"Thank you for being scouts." I never knew such humble words
could contain so much meaning. Spoken by President George W. Bush as he shook my
hand, an inane, boyish feeling fell over me as I muttered back a short thank you
in return. And on a day in which Wyatt Schroeder, Jason Kuklinski, and I
witnessed the beauty of democracy, I could not help feeling turgid with pride
about being an American.
In reality, our opportunity to meet the President was quite
remarkable. George W. Bush was set to make a campaign stop at the Boeing plant
in Ridley Park, Pennsylvania to thank the Boeing workers for their outstanding
construction of the Chinook rotorcraft, an advanced helicopter used in
the War on Terror. Two days before the scheduled arrival, Boeing called Gary
Schroeder, Wyatt's father and president of Chester County Council, requesting
three scouts to lead
the Pledge of
Allegiance. Wyatt, Jason, and I were contacted the same day and were told that
on Tuesday August 17, 2004, we would witness the president speak in
Classed as performers, we arrived before the general
admission. Security was indubitably tight, as even beyond the metal detectors,
secret service members were constantly on the prowl. And, as the plethora of
entertainers invigorated the sun-fatigued audience, the faces of the agents grew
stern, sending a clear message that the President was near and that now was not
the time for games. Then it was our turn. Taking the stage, we all stood with
pride as Wyatt venerably recited the words of the Pledge of Allegiance into a
nearby microphone. And as we retreated, the grins on our faces were not from
standing in front of the 8,000 in
attendance, but for
the growing anticipation of the President's
arrival. The press took their positions, the snipers commanded their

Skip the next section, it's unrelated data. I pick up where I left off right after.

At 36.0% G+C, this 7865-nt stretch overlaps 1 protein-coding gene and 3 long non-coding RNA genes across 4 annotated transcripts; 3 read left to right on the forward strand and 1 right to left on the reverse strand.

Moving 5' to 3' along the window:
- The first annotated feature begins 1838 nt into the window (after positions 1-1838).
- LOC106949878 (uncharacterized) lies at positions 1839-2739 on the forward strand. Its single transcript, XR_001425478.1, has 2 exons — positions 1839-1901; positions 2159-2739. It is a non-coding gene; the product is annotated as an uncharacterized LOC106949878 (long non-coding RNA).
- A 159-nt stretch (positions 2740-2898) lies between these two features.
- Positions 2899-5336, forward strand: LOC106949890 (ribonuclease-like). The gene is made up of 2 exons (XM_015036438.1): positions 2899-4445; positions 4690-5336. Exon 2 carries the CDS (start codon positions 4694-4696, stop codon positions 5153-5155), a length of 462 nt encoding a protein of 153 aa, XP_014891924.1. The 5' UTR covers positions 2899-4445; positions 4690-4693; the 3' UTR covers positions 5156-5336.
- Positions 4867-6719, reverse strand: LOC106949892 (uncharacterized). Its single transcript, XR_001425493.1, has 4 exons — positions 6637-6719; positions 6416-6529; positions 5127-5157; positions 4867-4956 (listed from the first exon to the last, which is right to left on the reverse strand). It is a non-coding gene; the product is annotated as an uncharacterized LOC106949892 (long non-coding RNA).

posts, and out strolled the relaxed, yet smiling President. Greeted by chants of "Four more years," President Bush
commenced his speech with a bit of humor, noting that he often visits
Pennsylvania for its famous cheese steaks. He continued his speech, calmly leaning against the podium,
to an awed and grateful crowd. Touching on topics such as education, the
economy, and the War on Terror, President Bush was often interrupted by bursts
of applause; and as his speech concluded, a cacophony of whistles, shouts, and
chants created a deafening ovation, only to be augmented as the President began
to round the stage.
Shaking hands and signing autographs, President Bush made his sojourn much
more personal. And as he advanced towards the three scouts standing among
the audience, an anonymous
|Jason, Wyatt and
Tait lead the Pledge of Allegiance at President Bush's visit to Boeing.
shout bellowed from nearby. "Mr. President, we have some Eagle Scouts over here!"
Flanked by secret service agents and smiling, he approached, shook our hands,
signed autographs, and sincerely thanked us.
Most who witnessed the speech stood a little taller that
afternoon, but for three boy scouts from Troop 62 the day was especially sweet.
Being thanked by the president is a memory that is comparable to none, and I
know that for the three of us, it is one that will never subside.